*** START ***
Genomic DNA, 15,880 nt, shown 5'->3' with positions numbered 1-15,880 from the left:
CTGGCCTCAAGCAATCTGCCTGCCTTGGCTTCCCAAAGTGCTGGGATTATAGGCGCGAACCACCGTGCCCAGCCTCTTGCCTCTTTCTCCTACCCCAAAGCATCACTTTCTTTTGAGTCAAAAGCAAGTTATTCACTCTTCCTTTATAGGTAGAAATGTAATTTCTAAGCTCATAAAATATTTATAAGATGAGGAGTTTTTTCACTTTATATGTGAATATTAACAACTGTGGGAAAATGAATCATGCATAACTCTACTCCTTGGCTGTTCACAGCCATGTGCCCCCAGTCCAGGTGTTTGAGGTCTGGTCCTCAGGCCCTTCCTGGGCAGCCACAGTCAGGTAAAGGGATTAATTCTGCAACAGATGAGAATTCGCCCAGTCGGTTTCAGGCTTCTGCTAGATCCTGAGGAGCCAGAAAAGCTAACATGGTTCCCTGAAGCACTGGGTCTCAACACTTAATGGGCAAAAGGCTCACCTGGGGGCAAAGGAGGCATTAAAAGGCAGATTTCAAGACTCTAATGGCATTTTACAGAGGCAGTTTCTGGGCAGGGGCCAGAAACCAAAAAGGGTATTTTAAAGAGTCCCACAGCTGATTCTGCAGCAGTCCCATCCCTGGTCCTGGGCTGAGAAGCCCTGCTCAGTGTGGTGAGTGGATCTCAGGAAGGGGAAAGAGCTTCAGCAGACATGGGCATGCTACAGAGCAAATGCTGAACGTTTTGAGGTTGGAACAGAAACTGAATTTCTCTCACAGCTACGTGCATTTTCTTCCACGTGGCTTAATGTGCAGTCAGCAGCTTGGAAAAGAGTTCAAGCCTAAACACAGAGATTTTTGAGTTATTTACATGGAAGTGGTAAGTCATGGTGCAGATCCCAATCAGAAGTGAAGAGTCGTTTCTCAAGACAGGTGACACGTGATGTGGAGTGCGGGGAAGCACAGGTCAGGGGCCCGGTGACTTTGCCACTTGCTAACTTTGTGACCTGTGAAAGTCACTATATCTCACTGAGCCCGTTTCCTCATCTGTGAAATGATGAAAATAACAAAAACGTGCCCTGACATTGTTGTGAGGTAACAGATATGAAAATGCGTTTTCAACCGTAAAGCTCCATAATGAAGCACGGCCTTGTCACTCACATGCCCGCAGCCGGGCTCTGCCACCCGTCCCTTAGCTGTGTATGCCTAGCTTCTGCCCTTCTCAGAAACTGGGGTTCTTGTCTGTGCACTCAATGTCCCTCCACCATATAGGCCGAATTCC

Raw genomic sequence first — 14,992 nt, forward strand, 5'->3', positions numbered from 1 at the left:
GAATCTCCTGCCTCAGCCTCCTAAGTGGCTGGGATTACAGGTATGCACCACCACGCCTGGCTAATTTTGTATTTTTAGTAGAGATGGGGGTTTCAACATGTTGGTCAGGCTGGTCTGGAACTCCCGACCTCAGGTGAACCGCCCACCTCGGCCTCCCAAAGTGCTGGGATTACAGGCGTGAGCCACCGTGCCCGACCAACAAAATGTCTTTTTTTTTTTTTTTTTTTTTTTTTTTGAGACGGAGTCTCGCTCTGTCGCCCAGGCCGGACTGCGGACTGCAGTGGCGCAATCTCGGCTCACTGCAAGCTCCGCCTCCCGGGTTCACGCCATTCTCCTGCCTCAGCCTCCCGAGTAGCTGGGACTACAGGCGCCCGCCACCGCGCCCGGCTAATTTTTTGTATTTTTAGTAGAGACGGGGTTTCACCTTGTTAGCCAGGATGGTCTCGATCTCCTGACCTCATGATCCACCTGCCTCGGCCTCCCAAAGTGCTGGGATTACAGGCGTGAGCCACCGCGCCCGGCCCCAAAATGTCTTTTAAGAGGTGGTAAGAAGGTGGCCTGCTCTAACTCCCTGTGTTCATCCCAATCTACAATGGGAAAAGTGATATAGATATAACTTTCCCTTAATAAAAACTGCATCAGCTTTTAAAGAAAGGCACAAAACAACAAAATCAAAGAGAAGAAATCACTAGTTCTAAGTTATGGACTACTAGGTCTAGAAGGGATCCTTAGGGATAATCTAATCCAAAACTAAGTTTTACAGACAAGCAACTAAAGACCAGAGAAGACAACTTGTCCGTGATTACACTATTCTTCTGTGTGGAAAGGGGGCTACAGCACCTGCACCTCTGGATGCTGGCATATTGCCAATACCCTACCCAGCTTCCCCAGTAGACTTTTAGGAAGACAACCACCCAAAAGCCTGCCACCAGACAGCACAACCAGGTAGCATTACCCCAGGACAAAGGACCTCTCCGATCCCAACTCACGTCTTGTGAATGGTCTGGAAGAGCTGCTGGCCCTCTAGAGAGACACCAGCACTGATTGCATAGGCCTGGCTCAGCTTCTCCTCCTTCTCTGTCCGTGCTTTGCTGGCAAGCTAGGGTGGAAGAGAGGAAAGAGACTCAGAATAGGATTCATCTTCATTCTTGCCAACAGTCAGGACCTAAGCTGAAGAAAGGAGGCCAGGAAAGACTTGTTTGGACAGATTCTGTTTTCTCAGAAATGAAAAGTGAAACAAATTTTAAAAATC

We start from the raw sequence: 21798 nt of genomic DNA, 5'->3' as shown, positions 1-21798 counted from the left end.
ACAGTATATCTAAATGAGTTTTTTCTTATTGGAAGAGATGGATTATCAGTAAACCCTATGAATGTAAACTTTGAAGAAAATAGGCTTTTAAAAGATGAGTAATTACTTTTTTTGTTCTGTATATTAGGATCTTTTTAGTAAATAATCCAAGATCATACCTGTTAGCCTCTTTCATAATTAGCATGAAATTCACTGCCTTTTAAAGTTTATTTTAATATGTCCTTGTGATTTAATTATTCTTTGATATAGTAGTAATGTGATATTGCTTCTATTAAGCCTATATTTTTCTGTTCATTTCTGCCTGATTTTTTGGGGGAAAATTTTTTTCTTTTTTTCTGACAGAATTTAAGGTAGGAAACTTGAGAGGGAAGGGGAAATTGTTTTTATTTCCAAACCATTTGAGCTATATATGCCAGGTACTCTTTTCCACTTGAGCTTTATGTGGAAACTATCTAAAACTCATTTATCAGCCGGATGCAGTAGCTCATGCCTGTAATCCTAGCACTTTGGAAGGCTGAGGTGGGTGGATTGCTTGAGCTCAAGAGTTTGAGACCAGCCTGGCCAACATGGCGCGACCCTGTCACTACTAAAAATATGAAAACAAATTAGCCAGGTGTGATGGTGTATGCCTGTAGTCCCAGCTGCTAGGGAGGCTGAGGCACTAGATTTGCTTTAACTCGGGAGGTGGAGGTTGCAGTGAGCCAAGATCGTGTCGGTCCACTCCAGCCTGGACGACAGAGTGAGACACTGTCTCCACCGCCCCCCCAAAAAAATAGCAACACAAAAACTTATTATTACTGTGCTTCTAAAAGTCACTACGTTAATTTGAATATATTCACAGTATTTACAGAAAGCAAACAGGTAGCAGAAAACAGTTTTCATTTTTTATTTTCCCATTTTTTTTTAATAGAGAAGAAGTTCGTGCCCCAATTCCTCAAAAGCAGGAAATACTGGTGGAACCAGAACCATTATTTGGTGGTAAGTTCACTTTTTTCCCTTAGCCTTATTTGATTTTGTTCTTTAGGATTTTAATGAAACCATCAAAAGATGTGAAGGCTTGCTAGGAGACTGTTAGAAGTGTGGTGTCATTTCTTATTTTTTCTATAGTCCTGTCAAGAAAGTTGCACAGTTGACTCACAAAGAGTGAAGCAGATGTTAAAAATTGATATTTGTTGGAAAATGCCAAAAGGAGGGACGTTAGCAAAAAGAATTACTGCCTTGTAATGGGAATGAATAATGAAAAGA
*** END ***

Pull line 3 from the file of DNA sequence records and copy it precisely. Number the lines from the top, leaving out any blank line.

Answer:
Raw genomic sequence first — 14,992 nt, forward strand, 5'->3', positions numbered from 1 at the left: